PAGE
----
Charles House is usually remembered for leading the team at Hewlett-Packard (now Agilent Technologies) that developed the logic analyzer, and he's very proud of that. But his work in the Air Pollution Commission of Colorado in the early 1970s is what House considers his most important professional accomplishment. "We did a correlation set of 17 variables on 3000 cases of emphysema deaths and came up with a hypothesis of some of the real killer agents," he says. The work has since been endorsed by the National Institutes of Health. "I think I'm prouder of that than any single thing. As for products I built, it's the logic analyzer, clearly."
House started at HP in 1962, working on oscilloscopes. "Tektronix was a pretty swinging place, and we didn't do that well against them. Everything else at HP was pretty much ahead of the class," he explains. He also worked on computer graphic displays before they were called that and managed the company's logic systems operation before it became a division, which he also headed. That came about when he kept complaining that all of the company's 14 divisions were doing their own thing. "There were almost no standards across the company and I kept going to Palo Alto and raising hell about that," he recalls. "They said, 'How would you fix it?'" House submitted a four-page memo to the company's executive committee, explaining how. The result was that they made him corporate engineering director—the first time anyone at HP had held that title—to coordinate the company's standards, strategic planning, engineering training, and other issues.
As the chairman of Applied Microsys-tems, House is now concerned about the role the designer plays and how designers have dwindled in number. "We don't need the same kind of design talent that we had or now have," he says. "An easy analogy would be if you went to architecture school 30 years ago. There is practically nothing in the skill sets that these people used then that they use today. They don't draft or do calculations. It's all on computers, in libraries, and in simulation." One of the things that hasn't changed, he says, is the role of creativity. "It's still a pretty daunting task," he says.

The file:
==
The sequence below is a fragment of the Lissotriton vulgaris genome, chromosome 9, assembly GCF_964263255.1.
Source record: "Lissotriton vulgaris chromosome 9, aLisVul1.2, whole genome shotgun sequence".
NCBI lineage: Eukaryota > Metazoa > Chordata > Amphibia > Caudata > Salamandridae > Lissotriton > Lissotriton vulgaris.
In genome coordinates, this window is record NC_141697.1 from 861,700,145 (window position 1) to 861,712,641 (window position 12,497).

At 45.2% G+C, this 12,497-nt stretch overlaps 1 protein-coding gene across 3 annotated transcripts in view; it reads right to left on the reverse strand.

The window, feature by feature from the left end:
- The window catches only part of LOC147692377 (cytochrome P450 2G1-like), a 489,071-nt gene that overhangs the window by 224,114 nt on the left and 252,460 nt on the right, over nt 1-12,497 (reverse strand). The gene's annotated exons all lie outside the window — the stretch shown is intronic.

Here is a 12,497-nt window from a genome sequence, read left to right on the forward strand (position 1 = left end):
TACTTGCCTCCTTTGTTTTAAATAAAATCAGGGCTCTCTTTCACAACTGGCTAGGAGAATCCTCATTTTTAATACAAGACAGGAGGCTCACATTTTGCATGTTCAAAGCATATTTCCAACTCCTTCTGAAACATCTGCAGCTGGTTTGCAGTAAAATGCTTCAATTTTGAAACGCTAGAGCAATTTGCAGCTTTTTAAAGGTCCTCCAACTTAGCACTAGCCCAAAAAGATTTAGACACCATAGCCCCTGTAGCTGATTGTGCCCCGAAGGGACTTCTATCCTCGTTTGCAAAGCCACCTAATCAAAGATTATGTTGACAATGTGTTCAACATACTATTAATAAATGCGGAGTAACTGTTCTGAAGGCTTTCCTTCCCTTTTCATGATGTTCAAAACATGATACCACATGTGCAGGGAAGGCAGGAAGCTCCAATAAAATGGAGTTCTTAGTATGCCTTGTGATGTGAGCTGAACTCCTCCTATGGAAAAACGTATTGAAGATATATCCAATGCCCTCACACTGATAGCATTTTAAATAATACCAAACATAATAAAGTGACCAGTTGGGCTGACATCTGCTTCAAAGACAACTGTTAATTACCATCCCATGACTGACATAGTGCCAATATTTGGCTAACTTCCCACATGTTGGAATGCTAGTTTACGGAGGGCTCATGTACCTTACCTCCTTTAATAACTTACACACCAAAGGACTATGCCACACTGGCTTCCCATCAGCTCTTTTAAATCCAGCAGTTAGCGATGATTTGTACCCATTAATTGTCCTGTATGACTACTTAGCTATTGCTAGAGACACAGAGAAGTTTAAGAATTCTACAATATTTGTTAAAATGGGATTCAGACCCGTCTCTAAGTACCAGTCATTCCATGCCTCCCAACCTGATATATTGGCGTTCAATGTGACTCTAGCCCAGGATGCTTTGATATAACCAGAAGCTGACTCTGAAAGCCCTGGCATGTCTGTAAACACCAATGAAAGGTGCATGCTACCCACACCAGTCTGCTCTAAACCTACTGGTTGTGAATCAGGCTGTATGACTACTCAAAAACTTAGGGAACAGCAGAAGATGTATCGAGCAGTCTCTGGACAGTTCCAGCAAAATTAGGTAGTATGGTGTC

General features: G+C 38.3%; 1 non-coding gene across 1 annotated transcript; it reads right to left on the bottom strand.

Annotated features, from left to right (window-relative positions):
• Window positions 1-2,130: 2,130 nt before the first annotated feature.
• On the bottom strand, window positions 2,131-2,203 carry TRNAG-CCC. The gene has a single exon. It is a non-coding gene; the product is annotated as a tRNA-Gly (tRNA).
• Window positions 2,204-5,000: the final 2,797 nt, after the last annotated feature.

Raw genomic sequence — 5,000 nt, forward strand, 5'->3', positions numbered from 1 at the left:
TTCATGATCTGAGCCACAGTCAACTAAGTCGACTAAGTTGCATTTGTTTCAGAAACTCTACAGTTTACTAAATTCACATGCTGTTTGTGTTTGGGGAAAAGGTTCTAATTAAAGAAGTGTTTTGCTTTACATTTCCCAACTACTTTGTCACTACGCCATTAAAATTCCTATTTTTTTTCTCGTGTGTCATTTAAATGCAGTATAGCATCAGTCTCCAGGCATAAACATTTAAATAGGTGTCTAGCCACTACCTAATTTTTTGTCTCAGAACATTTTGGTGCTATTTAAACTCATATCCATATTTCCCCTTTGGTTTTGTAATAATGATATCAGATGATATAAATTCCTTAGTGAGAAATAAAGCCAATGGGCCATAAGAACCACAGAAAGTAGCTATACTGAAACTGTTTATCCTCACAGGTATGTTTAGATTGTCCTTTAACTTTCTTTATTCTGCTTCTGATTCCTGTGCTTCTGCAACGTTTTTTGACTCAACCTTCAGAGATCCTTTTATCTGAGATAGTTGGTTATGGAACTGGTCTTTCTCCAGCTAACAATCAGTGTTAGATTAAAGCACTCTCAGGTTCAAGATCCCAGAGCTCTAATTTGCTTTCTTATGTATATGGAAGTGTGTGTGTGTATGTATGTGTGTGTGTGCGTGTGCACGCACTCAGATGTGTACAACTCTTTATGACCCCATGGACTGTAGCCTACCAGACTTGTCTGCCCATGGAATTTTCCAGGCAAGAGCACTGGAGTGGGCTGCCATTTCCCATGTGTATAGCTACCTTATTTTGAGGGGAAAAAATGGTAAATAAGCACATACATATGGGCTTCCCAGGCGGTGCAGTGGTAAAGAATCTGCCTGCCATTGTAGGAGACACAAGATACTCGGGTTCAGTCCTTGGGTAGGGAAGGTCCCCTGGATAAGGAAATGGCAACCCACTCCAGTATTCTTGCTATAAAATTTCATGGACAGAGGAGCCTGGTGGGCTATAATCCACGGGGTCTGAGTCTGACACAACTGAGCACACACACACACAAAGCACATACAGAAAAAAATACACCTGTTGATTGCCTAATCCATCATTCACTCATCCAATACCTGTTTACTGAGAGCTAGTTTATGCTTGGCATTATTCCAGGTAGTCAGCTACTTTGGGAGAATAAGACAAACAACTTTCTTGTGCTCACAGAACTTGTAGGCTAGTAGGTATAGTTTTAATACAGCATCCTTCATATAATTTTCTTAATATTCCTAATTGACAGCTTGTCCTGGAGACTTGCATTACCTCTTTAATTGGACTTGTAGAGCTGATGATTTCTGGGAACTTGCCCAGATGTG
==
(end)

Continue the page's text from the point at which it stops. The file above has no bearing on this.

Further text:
House also is the director of Societal Impact of Technology at Intel, which he came to through leadership positions in several technical societies, including the IEEE. As technologists, he says, "We're clearly affecting what people do on a daily basis. A simple example is, if you can buy something over the Internet, say, a Dell PC, where do you pay the sales tax? Or do you?" Right now, all of that money goes to the county in which Dell is located. It doesn't go to the community where that PC was purchased. The obvious problem, says House, is that 45% of the U.S. tax base is local sales tax. Over time, as commercial transactions grow over the Internet, how will those taxes be paid?
Moreover, the Intel group is looking at how organizations and institutions work, what kind of skills they need, and at what job levels. "We don't want to be a lobby group," says House, "but we want to address these issues and anticipate others."